Using the old P O Ackley load data with Newly Manufacture powder will give you serious overpressure.

I've seen the results of "Dads Old Elk Hunting Buddy" loading up some ammo for the Son to use in Dad's 30-06.

The results were primer pockets opened WAY up!! Primers blown out.

In good faith,Dad's Old Elk Hunting buddy loaded up the same old safe,midrange load of H-4895,that was published in PO Ackleys book. I pulled bullets and weighed charges.

With old surplus powder,it was a mild load,but with new powder it was a dangerous overload.

Data will be different for conventional primer ignition,too.

I'd start from scratch developing loads.
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Old May 17, 2021, 08:09 AM   #4
old roper
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There is few wildcats (6.5) that used 300 H&H and 300mag cases but none have name Parks. One problem is 300mag case is shorter than 300 H&H case so did they shorten 300 H&H case?

Pretty easy finding gunsmith
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Last edited by old roper; May 17, 2021 at 10:53 AM.
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Old May 17, 2021, 08:52 AM   #5
Jim Watson
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I rashly assumed you broke decapping pins in a decapping die or some improvisation.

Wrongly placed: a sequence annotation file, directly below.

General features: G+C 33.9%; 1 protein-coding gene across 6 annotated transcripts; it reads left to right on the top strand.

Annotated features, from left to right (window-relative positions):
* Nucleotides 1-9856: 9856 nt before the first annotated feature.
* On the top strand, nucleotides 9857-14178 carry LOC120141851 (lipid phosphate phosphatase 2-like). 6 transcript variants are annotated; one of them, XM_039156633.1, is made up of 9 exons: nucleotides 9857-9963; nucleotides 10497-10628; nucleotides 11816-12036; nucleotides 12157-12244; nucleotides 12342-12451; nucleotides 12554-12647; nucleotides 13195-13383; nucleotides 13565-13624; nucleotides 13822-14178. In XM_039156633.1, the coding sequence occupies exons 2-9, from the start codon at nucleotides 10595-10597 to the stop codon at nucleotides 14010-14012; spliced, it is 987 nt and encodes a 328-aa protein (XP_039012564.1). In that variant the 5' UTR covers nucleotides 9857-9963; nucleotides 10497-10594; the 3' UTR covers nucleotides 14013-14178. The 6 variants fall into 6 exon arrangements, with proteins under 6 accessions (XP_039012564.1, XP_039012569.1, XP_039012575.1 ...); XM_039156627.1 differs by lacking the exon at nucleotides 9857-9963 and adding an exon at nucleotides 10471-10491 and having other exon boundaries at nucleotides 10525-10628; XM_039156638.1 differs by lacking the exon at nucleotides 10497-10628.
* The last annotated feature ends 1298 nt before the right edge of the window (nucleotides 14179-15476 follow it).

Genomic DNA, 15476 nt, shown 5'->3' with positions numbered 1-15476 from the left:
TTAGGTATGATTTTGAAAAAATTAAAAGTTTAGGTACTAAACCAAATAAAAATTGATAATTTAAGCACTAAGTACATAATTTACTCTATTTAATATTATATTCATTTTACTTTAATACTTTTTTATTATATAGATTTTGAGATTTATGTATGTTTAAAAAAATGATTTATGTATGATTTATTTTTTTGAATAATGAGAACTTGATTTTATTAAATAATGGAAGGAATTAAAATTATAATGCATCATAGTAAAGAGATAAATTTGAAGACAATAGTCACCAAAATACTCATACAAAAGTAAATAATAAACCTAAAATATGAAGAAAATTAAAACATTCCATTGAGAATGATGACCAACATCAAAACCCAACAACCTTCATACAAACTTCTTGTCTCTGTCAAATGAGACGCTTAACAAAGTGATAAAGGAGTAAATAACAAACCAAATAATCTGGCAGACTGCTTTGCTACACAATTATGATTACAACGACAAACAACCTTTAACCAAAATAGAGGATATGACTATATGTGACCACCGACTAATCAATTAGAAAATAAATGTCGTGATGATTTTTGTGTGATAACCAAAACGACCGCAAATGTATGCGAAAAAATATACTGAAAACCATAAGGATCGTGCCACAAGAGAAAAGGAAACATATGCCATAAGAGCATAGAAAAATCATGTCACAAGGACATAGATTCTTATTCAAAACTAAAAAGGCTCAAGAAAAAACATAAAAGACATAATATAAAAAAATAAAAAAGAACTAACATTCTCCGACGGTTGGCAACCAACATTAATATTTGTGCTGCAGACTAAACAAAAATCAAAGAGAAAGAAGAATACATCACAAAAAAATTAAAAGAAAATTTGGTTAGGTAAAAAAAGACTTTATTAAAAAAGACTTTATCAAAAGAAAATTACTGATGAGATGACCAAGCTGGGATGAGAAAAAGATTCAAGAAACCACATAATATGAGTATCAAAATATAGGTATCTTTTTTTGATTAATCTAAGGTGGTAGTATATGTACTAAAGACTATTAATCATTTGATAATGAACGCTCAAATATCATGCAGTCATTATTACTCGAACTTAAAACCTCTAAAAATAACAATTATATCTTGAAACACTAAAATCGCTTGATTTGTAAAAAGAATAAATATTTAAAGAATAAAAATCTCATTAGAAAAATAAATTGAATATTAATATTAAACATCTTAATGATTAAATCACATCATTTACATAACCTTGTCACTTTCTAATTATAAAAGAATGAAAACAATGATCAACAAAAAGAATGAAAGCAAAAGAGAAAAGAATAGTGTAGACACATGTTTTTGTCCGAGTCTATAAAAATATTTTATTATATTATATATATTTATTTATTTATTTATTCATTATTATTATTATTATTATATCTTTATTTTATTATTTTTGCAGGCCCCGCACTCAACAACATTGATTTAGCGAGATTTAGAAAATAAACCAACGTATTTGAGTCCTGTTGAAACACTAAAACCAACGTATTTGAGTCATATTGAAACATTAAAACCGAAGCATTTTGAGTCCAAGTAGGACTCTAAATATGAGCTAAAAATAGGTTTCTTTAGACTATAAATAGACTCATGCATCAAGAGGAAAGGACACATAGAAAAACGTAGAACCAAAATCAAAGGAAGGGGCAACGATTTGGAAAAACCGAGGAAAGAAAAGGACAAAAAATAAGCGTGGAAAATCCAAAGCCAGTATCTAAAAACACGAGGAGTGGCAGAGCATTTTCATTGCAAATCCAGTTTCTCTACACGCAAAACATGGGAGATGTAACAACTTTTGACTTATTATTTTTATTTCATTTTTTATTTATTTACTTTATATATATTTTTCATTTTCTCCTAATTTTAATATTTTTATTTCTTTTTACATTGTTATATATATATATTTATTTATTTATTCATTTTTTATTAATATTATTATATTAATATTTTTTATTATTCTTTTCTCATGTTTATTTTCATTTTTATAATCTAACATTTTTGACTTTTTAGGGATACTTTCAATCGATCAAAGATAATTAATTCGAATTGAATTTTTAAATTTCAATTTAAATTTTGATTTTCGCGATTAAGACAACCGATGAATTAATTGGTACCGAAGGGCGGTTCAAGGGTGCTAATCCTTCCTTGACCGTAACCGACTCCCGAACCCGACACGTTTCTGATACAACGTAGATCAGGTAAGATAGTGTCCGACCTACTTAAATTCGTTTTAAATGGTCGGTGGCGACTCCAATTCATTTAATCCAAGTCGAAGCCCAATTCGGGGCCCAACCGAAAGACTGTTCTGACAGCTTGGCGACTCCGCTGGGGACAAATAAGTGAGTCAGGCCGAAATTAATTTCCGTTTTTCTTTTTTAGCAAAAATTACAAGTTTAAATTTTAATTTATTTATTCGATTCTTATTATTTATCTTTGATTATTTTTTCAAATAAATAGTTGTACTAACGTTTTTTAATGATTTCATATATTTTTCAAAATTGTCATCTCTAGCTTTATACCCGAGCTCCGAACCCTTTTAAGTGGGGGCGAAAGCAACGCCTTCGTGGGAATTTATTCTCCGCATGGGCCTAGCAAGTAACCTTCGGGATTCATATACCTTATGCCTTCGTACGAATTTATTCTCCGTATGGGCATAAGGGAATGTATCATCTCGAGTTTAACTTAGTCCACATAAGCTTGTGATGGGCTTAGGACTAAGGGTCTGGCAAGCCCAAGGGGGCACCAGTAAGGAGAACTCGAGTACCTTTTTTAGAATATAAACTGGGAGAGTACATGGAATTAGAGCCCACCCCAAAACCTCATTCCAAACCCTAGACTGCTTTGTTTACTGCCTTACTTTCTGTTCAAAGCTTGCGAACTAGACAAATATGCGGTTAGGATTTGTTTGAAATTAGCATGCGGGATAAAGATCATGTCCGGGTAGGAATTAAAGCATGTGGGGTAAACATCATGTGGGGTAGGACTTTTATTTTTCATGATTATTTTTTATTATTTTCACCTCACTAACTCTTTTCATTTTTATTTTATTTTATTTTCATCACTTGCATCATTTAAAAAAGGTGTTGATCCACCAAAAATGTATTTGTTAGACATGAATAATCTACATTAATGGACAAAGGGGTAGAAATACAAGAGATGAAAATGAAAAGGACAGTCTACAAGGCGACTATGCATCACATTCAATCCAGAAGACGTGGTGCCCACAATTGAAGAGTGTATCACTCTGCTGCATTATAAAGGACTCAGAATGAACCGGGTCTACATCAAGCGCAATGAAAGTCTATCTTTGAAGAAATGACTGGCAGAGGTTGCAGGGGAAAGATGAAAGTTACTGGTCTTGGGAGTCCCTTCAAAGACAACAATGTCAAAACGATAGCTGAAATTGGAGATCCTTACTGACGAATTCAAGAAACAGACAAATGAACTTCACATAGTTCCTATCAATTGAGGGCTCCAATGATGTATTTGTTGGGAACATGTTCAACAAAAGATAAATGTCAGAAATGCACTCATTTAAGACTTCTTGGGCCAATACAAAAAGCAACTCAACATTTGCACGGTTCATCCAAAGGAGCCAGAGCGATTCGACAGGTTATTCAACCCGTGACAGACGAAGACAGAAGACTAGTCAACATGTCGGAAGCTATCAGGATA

But given real Parks dies and Parks brass, I would measure the case length and trim a convenient belted magnum (It IS a belted round, isn't it?) cases to length, size them in the Parks die and fireform.
I'd measure case capacity and see if it matched a commercial round like say .264 or 6.5x300 Weatherby. If so, great, load 'em up. If not, I would ask UncleNick to do the Quickload computer approximation.
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Old May 18, 2021, 07:29 PM   #6
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One reference that MIGHT give you some info is P.O.Ackley's "Handbook for Shooters" Vol 1 and 2.
I thought of that and checked it. No mention of the 6.5 Parks.

My recommendation is to measure the brass and find out if it is similar to some other belted magnum case. Simpe enough to do, get a copy of "Cartridges Of The World" and a set of calipers and start comparing to other cartridges of similar size. You might get lucky, it might be the same dimensions as another cartridge with only minor differences.
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Old May 18, 2021, 08:06 PM   #7
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Following on Scorch's recommendation: Assuming you have sample cases fired in your rifle,formed with your dies

I assume its a belted magnum. Therefore,when you form cases ,you have your sizing die to adjust the shoulder but a belt for a headspace feature.